MONROE TOWNSHIP, N.J. — The New Jersey Broadcaster’s Association weighed in on the Media Bureau’s NPRM amending Part 74 of the commission’s rules on FM translator interference (MB 18-119).
The follow is an excerpt from an email in which NJBA President/CEO Paul Rotella summarized the association’s position on MB Docket No: 18-119:
The NJBA feels that the NPRM will significantly adversely affect our full-service broadcasting membership stations by no longer providing contour protections that were formerly provided to the full-service stations.
Essentially, the most significant area of concern for the NJBA, is the contour limiting aspect of the proposed NPRM (i.e. limiting such listener complaints to the complaining stations’ 54 dBu). By using the 54 dBu, it seems the FCC is suggesting that the “primary listening” patterns worth protecting only occur within this 54 dBu contour designation.
Unfortunately, quite to the contrary, listening patterns are largely outside the 54 dBu. Therefore, setting this contour level would significantly impair stations and their listening patterns as noted in the tables below. We analyzed stations in the New Jersey Market (including the Monmouth-Ocean NJ Market – Nielsen Market #53) and how “contour” listening occurred for those stations within those markets. We found that the predominance of listening (generally over 50% of the listeners) occurs OUTSIDE the FCC proposed 54 dBu and thus the NPRM would detrimentally affect full service radio stations and the broadcasters in NJ, which we strongly oppose.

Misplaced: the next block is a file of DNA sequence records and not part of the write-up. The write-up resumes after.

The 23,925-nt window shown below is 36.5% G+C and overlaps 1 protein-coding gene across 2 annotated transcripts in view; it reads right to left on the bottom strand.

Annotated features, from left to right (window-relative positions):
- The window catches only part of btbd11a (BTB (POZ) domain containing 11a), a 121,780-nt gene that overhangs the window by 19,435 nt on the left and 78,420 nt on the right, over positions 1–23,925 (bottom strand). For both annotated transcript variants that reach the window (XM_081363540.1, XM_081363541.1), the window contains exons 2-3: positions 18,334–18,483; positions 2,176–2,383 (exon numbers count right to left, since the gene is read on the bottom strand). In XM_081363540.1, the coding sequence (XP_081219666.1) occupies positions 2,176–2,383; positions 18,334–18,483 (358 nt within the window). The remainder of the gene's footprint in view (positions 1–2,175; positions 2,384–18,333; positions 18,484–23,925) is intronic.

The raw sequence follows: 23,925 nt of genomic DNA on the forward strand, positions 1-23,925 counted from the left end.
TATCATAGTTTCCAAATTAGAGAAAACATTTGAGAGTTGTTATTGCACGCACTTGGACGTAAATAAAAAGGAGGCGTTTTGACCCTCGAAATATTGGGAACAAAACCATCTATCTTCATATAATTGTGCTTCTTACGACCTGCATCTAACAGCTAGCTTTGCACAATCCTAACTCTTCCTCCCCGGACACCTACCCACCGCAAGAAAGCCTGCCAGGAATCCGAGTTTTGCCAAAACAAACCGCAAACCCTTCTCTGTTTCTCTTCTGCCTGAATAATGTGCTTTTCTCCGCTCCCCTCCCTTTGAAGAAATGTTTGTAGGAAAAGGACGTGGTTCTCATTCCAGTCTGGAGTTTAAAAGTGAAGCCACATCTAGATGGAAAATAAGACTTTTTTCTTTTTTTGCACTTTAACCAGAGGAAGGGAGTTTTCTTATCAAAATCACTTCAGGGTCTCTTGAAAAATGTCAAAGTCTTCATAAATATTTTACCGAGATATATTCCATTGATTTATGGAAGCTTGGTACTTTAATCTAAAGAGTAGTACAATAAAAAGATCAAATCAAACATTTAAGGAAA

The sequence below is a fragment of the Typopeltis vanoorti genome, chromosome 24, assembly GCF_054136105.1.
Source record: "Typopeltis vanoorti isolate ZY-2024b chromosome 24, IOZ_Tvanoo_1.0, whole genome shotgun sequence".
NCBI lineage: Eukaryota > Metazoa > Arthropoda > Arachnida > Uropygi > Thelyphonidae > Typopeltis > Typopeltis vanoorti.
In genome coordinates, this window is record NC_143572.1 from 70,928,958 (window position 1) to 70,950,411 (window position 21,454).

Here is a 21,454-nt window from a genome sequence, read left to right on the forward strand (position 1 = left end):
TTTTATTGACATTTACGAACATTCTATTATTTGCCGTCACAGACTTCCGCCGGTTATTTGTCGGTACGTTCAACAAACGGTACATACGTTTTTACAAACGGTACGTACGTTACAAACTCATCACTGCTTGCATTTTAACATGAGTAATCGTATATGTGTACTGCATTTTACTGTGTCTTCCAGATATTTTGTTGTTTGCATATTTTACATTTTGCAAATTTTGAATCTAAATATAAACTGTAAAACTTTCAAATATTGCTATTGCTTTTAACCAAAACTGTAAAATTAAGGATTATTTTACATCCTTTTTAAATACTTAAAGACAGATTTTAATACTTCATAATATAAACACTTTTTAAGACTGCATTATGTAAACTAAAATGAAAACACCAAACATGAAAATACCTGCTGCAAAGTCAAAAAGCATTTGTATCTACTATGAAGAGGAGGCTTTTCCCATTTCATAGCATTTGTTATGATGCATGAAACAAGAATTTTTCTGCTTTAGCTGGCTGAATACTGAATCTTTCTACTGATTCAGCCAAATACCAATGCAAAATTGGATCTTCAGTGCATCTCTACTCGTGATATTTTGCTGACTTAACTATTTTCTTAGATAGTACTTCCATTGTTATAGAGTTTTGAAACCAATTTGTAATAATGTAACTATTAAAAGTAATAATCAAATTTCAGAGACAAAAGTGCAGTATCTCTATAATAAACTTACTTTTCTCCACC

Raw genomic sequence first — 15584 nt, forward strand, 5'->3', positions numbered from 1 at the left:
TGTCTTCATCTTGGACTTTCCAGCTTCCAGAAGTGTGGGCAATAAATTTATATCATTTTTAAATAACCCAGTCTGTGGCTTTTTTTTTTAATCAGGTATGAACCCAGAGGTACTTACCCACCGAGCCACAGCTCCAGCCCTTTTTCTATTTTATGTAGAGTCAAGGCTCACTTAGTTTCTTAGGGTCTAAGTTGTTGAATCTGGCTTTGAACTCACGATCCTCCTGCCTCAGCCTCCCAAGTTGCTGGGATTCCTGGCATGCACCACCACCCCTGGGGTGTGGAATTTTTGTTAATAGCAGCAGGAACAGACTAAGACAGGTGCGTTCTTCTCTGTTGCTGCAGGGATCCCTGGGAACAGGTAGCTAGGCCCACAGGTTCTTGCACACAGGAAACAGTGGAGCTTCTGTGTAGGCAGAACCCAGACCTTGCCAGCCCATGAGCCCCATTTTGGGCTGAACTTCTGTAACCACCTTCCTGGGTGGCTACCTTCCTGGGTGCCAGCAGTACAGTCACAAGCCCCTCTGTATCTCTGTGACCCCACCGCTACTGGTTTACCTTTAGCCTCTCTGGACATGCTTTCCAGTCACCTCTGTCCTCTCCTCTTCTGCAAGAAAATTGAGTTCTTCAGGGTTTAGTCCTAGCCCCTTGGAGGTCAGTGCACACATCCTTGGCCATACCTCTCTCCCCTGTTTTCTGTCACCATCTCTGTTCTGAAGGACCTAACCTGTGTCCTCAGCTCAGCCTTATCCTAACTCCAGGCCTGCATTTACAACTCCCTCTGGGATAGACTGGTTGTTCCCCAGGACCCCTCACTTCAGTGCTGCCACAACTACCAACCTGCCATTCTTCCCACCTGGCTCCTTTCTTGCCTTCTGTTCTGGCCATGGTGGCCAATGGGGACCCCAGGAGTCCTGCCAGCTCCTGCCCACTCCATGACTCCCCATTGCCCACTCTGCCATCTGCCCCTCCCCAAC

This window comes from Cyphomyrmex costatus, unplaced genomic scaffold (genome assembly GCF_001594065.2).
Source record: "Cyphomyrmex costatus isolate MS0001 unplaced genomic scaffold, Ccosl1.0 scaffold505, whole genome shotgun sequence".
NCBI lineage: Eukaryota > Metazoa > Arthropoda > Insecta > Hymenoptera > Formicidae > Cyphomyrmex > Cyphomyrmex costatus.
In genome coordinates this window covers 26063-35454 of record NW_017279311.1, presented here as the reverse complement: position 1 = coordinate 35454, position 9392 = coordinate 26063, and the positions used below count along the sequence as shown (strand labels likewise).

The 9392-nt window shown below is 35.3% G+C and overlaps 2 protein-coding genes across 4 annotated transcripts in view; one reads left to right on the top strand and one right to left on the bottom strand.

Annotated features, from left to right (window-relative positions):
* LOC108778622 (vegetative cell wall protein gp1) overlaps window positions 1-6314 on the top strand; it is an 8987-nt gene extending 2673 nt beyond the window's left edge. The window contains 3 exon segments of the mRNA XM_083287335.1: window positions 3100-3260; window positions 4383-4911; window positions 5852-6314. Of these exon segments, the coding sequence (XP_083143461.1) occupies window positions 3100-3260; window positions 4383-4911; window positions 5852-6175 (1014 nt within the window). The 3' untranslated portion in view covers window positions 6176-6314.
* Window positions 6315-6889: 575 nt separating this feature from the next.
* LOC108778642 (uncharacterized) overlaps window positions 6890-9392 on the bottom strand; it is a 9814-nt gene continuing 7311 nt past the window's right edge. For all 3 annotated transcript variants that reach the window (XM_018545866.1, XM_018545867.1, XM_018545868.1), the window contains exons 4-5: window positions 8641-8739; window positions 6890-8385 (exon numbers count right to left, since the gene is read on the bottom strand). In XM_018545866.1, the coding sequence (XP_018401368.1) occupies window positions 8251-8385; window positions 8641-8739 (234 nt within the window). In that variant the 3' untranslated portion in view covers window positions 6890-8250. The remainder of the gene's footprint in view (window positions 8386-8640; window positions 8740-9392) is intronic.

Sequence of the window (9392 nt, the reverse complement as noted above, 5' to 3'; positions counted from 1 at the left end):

If the NPRM is enacted as is, that will potentially place over 50% of full service listening audiences as possibly being eroded by Translator applications. Namely, over 50% of such listening audience will no longer be able to “object” to interference from Translators! That is simply unfairly turning the table on full-service broadcasters and improperly benefitting Translators by essentially allowing translators to disenfranchise over 50% of the listening audiences of full service Broadcasters.
With that in mind, the NJBA proposes that the NPRM be amended to allow full-service broadcasters with protection of their listening by allowing listener objections out to the 45 dBu.
Insofar as New Jersey is concerned, we offer some added thoughts which makes the NPRM even that much more troublesome. As you know, the “Consolidation Act” actually did away with the contour designations in which radio stations operate and set forth the principle that stations operate in “markets”. The importance of that cannot be understated.
The NPRM sets forth arbitrary “contour designations” (namely the 54 dBu) and ignores the “market” concept at the heart of the Consolidation Act. It is important to acknowledge that radio stations do not operate in protected contours as the FCC seems to suggest as evidenced by the NPRM. Rather, radio stations operate and serve “markets” as defined by BIA and Nielsen.
Radio station diversity was based on the number of stations in a “market”, purposely dispensing with the concept of using overlapping “contours”. The Act assumed that all stations in a market could be heard throughout the market. The NJBA is merely trying to preserve the spirit and intent of that legislation. Market classification/determination was also written into the Commission’s rules on ownership (See 47 CFR 73.3555). And while the larger Class “B” stations in New York and Philadelphia determine their markets with their signals, the broadcasters in New Jersey live in a world where the market is determined for us. To produce the revenue we need to exist, and to properly serve the audiences we inform, entertain and protect, we need to be heard throughout those markets.